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Summer wildlife in Greenland

A bull musk ox protects his herd in Thule Air Base, Greenland, July 18, 2019. When a herd feels threatened, they will form a circle around the calves. (U.S. Air Force photo by Staff Sgt. Alexandra M. Longfellow)

A bull musk ox protects his herd in Thule Air Base, Greenland, July 18, 2019. When a herd feels threatened, they will form a circle around the calves. (U.S. Air Force photo by Staff Sgt. Alexandra M. Longfellow)

An Arctic hare scratches itself at Thule Air Base, Greenland, July 18, 2019. They are one of the largest living hares in the world. (U.S. Air Force photo by Staff Sgt. Alexandra M. Longfellow)

An Arctic hare scratches itself at Thule Air Base, Greenland, July 18, 2019. They are one of the largest living hares in the world. (U.S. Air Force photo by Staff Sgt. Alexandra M. Longfellow)

PETERSON AIR FORCE BASE, Colo. --

Some useful advice about the wildlife around Thule Air Base, Greenland: Do not feed the animals or approach them.

Tips for common Thule AB animals:

  • Arctic Foxes: Foxes take care of their puppies and there is a very good chance you’ll observe the puppies playing around with mama fox. However, do not try and touch the puppies as the mother is very protective and might become aggressive. If she shows her white teeth, you can be sure she is not smiling at you.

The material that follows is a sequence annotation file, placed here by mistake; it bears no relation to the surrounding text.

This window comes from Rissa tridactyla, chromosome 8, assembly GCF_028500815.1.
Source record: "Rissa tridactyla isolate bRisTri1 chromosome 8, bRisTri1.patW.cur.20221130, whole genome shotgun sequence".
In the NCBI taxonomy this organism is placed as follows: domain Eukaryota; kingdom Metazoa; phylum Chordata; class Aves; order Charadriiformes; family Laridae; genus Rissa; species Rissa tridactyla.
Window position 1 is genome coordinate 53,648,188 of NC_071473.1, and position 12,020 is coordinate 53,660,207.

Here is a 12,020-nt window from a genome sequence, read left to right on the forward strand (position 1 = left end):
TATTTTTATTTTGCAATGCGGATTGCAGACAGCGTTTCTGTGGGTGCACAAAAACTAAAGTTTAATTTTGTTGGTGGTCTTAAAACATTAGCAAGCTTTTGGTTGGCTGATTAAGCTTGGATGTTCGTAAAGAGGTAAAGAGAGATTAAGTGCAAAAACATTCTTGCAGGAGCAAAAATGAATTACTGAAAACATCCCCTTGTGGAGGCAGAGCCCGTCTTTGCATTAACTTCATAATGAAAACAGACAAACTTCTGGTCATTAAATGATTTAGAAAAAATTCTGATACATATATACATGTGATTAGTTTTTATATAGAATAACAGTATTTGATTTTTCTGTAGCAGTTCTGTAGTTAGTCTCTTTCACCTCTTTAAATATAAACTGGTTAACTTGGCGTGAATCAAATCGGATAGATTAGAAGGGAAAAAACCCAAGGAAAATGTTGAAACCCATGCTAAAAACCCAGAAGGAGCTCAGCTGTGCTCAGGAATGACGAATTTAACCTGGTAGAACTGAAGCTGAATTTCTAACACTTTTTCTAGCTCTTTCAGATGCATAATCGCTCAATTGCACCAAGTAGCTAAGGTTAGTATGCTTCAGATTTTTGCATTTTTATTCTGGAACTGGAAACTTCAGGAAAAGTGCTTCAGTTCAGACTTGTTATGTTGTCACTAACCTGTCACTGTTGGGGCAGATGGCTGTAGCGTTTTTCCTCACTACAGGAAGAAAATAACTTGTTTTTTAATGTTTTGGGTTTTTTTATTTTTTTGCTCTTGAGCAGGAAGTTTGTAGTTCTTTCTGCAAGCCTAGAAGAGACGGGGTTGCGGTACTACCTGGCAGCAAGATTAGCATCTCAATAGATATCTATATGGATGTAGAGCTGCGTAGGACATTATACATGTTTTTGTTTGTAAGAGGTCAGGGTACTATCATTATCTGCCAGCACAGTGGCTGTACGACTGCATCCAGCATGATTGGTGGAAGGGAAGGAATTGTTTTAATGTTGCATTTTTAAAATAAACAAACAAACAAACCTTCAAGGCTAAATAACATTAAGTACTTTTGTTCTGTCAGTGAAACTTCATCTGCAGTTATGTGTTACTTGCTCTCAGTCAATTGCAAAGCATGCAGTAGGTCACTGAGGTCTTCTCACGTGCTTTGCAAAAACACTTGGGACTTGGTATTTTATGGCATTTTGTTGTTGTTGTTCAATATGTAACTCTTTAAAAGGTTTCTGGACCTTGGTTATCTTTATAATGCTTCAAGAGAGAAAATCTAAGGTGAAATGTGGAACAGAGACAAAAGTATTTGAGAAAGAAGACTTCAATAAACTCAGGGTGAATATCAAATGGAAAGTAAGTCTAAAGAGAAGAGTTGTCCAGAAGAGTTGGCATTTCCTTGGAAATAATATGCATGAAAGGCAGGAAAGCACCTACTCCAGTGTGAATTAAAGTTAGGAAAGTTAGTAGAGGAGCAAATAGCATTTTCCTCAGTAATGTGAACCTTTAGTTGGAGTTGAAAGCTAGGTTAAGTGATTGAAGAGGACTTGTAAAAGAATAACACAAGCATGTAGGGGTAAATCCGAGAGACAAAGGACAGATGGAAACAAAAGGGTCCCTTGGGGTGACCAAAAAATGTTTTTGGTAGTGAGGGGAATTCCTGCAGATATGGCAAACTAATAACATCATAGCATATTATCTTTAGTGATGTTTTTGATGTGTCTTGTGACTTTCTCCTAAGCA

• Musk Ox: There are a few herds of musk ox in the area. However, do not get near those as they are protective of their calves and may attack intruders. Remember, the Bull in each herd will protect all of his “ladies.” Normally, when a herd senses imminent danger, they will form a circle.
  • Polar Bears: Polar bears are very dangerous and fast. You cannot run away from them. If you are seen by one, nothing may happen; but then again, does it have cubs or feel threatened? Never try to catch a polar bear’s attention. Get away from the area.
  • Arctic Hares: These cute little bunny rabbits are all over the place in Thule. They are one of the largest living hares in the world and they can reach speeds of up to 40 miles per hour. Although they are herbivores, they have been reported to occasionally eat meat, including fish, the stomach contents of large animals or each other.

Remember, never feed the animals. Keep them wild and don’t risk attracting predators. Do not hike alone and always have a communication device with you at all times.

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